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Wednesday
Oct072015

A Shield in the Shadows

Reviewed by Amy Anderson

By L.A. Racines

Xulon Press, 2015 Softcover,

358 pages (including glossary and maps), $19.49

HUMAN MIGRATION is a hot topic right now. The international response to the Syrian refugee crisis has raised all kinds of questions, both in the Church and outside of it: with so many people driven from their homes and countries, where will they all go? Do those who are safe and secure have an obligation to help, even to share their own land and resources? And what happens when the needs of the displaced conflict with those of the settled residents into whose territory they flee?

L.A. Racines’ historical novel, A Shield in the Shadows, is a timely reminder that these questions are nothing new. Set in the 5th century BCE, the story revolves around Marius, a Roman officer, and Theona, a Gothic Christian whose village is destroyed by marauding Huns. As Marius and his troops prepare to defend their territories from the barbarian invasion led by Radagaisus the Goth, Theona and her father join that same invasion in the hope of finding a new home.

Theona quickly finds herself caught up in a difficult journey to an unknown end. As she wanders further and further from her homeland, she struggles with the conflict between her Christian faith and the pagan loyalties of the Gothic leaders, the suffering experienced and meted out by her fellow travellers, and the complications of romance in a world where bride-napping is a time-honoured means of betrothal. Her faith is tested as she comes to terms with her own vulnerability and learns that not everyone can be trusted. Unexpected betrayal leads to a chance encounter with Marius that has long-term consequences for her and her people.

A Shield in the Shadows provides a sympathetic portrayal of the struggles experienced on both sides of human migration. Radagaisus’ followers, numbering nearly 100,000, are not invading out of a simple lust for violence and destruction. Rather, troubles in their own lands have made them desperate enough to risk starvation, injury, and death in the attempt to find a safe place to settle. Many of them ultimately hope to shelter under the protection of the Roman empire, not destroy it. However, the Romans’ rejection and fear of the barbarian tribes become increasingly understandable as the invasion takes a nasty turn. Throughout the story, Racines refuses to oversimplify the realities of human migration, portraying with honestly and clarity the mixed motives behind the invasion and the terrible consequences of this historic encounter between cultures.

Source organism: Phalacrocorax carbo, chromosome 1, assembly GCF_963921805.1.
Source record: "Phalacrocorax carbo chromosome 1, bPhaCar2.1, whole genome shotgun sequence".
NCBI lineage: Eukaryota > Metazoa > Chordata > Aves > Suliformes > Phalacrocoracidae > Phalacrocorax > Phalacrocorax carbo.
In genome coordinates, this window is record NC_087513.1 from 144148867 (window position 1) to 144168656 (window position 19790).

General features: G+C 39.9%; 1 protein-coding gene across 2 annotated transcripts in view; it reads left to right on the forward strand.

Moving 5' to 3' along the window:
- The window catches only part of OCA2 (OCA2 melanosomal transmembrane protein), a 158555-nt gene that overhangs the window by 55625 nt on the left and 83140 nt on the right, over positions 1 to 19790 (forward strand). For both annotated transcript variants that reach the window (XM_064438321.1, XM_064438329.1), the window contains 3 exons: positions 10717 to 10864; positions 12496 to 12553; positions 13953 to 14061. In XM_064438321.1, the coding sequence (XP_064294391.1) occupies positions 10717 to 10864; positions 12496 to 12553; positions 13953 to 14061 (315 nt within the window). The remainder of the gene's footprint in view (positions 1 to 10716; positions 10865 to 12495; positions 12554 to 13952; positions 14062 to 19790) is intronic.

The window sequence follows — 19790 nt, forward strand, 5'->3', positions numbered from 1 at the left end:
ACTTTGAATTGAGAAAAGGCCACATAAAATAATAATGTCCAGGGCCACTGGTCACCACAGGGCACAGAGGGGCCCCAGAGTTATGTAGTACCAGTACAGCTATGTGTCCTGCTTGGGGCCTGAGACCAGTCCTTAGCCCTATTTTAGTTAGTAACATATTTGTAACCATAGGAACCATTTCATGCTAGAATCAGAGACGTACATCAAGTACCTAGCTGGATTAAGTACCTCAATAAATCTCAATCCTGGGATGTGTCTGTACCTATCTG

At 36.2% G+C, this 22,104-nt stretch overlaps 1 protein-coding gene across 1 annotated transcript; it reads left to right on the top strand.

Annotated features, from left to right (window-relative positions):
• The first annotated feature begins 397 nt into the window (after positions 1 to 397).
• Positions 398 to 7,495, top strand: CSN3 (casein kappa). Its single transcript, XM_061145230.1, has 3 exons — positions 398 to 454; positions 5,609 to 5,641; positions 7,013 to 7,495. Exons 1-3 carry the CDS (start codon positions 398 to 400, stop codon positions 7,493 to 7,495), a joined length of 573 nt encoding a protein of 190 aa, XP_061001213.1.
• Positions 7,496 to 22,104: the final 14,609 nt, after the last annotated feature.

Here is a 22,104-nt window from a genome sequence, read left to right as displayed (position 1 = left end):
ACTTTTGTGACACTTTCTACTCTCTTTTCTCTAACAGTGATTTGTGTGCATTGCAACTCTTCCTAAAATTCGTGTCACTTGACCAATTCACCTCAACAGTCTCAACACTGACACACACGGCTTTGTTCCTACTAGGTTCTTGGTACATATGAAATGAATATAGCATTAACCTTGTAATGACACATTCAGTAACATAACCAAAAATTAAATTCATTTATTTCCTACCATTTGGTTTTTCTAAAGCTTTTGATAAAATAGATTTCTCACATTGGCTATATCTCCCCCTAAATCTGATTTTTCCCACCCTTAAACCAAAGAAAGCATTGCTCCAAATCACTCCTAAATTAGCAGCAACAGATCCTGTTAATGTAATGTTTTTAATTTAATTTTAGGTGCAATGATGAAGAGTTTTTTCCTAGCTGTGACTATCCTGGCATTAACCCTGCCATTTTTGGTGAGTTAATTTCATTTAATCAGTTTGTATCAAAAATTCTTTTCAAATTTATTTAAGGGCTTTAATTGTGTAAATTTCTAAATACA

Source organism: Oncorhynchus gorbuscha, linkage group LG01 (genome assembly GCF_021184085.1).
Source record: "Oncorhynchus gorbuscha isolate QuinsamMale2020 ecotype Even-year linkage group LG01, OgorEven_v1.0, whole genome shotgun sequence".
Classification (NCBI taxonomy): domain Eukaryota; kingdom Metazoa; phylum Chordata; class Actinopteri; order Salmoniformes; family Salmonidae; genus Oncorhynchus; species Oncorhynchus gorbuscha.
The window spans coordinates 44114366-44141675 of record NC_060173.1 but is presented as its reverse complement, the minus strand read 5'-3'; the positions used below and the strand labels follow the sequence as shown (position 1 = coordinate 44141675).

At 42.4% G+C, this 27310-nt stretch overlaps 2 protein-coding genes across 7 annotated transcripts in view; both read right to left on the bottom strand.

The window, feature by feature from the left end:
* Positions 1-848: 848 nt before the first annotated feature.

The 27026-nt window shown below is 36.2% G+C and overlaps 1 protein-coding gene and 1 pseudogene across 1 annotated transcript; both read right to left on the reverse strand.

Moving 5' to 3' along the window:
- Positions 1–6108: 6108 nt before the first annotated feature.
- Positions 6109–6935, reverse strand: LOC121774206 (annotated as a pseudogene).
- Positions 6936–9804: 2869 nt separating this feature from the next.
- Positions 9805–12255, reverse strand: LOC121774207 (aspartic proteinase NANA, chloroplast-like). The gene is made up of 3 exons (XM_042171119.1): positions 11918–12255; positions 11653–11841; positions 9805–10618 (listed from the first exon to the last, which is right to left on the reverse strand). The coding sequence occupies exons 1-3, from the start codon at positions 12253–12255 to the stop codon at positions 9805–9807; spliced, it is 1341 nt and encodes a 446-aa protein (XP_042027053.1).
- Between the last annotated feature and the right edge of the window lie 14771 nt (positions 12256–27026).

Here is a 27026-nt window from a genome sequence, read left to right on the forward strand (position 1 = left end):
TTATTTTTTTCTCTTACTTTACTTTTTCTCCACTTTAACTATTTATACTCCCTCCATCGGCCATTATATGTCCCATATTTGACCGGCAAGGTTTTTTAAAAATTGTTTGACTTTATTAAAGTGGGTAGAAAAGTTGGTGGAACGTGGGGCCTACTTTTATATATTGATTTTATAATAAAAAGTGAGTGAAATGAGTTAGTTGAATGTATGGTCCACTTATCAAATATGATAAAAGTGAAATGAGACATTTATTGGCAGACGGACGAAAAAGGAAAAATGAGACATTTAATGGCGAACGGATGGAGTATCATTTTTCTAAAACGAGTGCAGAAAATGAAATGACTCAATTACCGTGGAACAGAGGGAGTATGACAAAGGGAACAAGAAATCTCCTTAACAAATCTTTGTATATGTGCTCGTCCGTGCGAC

The greatest strength of A Shield in the Shadows is Racines’ commitment to historicity. Her careful research is evident as she recounts in compelling detail Radagaisus’ bold attempt to assault the seemingly unassailable Roman Empire and the Roman efforts to stave him off. She demonstrates deep awareness of the tensions within the Roman and barbarian cultures, bringing out not only Gothic/Roman and pagan/Christian conflicts, but also those between various barbarian tribes, the factions within the Roman Empire, and different branches of Christianity. The narrative frequently lingers on details of diet, dress, and architecture, carefully mapping Theona and Marius’ adventures onto the historical landscape and culture of ancient Gaul, Germania and Italy. This passion for historical detail brings the story alive, lending it an air of authenticity.

At times, however, Racines’ love of detail leads her astray. The description of places and events occasionally slips into a degree of particularity that may delight history buffs but fails to serve the story. Similarly, some of the minor subplots serve little narrative purpose. For instance, the restlessness of landowners on the fringes of the empire, though useful in setting the historical scene, receives more attention than its importance merits. Another plot thread relating to Marius’ godfather receives significant attention early in the book and is briefly revived near the end but fails to bear any fruit. Unless Racines is planning a sequel that builds on these loose ends, they could have been significantly shortened or left out altogether with no loss to the story.

On the other hand, in spite of their centrality to the plot, many of the story’s romantic developments feel hurried or abrupt. Passages such as the account of Theona’s feelings for a fellow traveller and a crucial declaration of love would have benefitted from slightly more subtle and attentive treatment. Similarly, various discussions of the gospel throughout the story provided clear statements of faith but could have been more effectively integrated into the remainder of the narrative.

In spite of these weaknesses, A Shield in the Shadows was an entertaining and thought-provoking account of an oft-neglected historic period. Racines’ commitment to historical accuracy will make the book a delight to those with an interest in the era. That same commitment also gives A Shield in the Shadows its unavoidably bittersweet tone: the historic outcome of the barbarian invasion dramatically underscores the truth that no great gain comes without great cost. This message is deeply poignant today. As we face rapidly growing numbers of migrants and refugees willing to risk starvation, injury and death in their search for a better, safer life, A Shield in the Shadows raises crucial questions about the barriers we build, the people we shut out, and the cost both of extending and, more importantly, refusing refuge to those in need.   TAP

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